The state-of-the-art British-sponsored fasttrack assessment of the global impacts of climate change, a major input to the much-heralded Stern Review on the Economics of Climate Change, indicates that through the year 2100, the contribution of climate change to human health and environmental threats will generally be overshadowed by factors not related to climate change. Hence, climate change is unlikely to be the world’s most important environmental problem of the 21st century.
Analysis using both the Stern Review and the fast-track assessment reveals that notwithstanding climate change, for the foreseeable future, human and environmental well-being will be highest under the “richest-but-warmest” scenario and lower for the poorer (lower-carbon) scenarios. The developing world’s future wellbeing should exceed present levels by several-fold under each scenario, even exceeding present wellbeing in today’s developed world under all but the poorest scenario. Accordingly, equity-based arguments, which hold that present generations should divert scarce resources from today’s urgent problems to solve potential problems of tomorrow’s wealthier generations, are unpersuasive.
Halting climate change would reduce cumulative mortality from various climate-sensitive threats, namely, hunger, malaria, and coastal flooding, by 4–10 percent in 2085, while increasing populations at risk from water stress and possibly worsening matters for biodiversity. But according to cost information from the UN Millennium Program and the IPCC, measures focused specifically on reducing vulnerability to these threats would reduce cumulative mortality from these risks by 50–75 percent at a fraction of the cost of reducing greenhouse gases (GHGs). Simultaneously, such measures would reduce major hurdles to the developing world’s sustainable economic development, the lack of which is why it is most vulnerable to climate change.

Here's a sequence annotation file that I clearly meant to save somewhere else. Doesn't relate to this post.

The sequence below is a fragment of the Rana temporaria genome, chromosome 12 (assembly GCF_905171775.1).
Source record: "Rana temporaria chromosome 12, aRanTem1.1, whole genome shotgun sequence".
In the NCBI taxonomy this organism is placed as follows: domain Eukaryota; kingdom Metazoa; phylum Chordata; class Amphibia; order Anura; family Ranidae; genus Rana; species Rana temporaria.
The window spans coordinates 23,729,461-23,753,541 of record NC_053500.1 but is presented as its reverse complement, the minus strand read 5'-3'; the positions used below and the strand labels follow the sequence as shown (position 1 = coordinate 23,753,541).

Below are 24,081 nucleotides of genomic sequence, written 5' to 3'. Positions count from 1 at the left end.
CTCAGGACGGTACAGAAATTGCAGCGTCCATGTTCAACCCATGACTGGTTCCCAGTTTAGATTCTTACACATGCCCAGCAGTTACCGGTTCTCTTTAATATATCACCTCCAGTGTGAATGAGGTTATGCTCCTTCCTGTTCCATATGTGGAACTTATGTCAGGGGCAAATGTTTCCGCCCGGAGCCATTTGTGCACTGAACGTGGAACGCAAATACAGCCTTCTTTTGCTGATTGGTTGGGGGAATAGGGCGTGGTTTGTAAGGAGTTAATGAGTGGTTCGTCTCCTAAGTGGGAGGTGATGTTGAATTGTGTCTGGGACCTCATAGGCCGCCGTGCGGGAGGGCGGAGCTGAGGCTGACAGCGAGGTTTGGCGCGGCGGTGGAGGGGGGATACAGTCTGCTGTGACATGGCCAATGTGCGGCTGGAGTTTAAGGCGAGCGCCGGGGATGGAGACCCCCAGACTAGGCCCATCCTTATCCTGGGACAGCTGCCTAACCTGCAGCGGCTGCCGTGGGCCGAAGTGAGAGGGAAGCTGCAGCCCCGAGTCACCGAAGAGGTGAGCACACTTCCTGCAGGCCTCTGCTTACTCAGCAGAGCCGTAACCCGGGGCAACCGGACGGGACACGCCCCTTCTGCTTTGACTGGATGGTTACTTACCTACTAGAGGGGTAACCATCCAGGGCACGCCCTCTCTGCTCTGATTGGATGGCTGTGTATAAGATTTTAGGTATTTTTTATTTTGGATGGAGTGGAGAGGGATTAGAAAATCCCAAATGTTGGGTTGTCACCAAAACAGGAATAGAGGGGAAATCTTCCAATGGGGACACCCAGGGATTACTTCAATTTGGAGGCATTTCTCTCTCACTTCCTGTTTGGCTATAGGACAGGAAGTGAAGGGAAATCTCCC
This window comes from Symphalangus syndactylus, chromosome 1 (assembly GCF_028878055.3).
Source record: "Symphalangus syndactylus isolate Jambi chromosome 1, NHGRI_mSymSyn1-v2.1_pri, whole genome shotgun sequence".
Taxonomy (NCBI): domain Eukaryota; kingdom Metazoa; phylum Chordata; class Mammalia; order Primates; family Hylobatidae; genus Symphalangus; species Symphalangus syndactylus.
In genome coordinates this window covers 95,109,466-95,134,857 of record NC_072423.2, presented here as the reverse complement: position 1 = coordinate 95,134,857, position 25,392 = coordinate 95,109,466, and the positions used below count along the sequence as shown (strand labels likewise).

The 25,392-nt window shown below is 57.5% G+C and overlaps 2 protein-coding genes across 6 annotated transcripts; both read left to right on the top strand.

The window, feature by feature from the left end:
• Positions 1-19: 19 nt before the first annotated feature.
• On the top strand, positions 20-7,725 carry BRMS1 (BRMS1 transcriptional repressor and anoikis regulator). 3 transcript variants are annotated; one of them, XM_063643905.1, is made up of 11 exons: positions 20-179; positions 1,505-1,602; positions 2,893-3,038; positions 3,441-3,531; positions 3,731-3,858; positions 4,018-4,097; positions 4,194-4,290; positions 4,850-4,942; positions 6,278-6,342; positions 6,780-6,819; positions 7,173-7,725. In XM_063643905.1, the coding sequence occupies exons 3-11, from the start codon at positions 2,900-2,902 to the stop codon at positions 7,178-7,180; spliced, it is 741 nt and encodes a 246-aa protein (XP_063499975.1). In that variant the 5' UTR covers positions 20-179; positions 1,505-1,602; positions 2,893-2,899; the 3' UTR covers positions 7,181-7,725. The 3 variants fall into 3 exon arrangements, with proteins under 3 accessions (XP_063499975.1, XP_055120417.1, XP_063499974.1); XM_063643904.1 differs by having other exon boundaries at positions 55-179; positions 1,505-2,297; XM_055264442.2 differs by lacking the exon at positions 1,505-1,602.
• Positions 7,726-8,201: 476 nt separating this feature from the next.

The world can best combat climate change and advance well-being, particularly of the world’s most vulnerable populations, by reducing present-day vulnerabilities to climate-sensitive problems that could be exacerbated by climate change rather than through overly aggressive GHG reductions.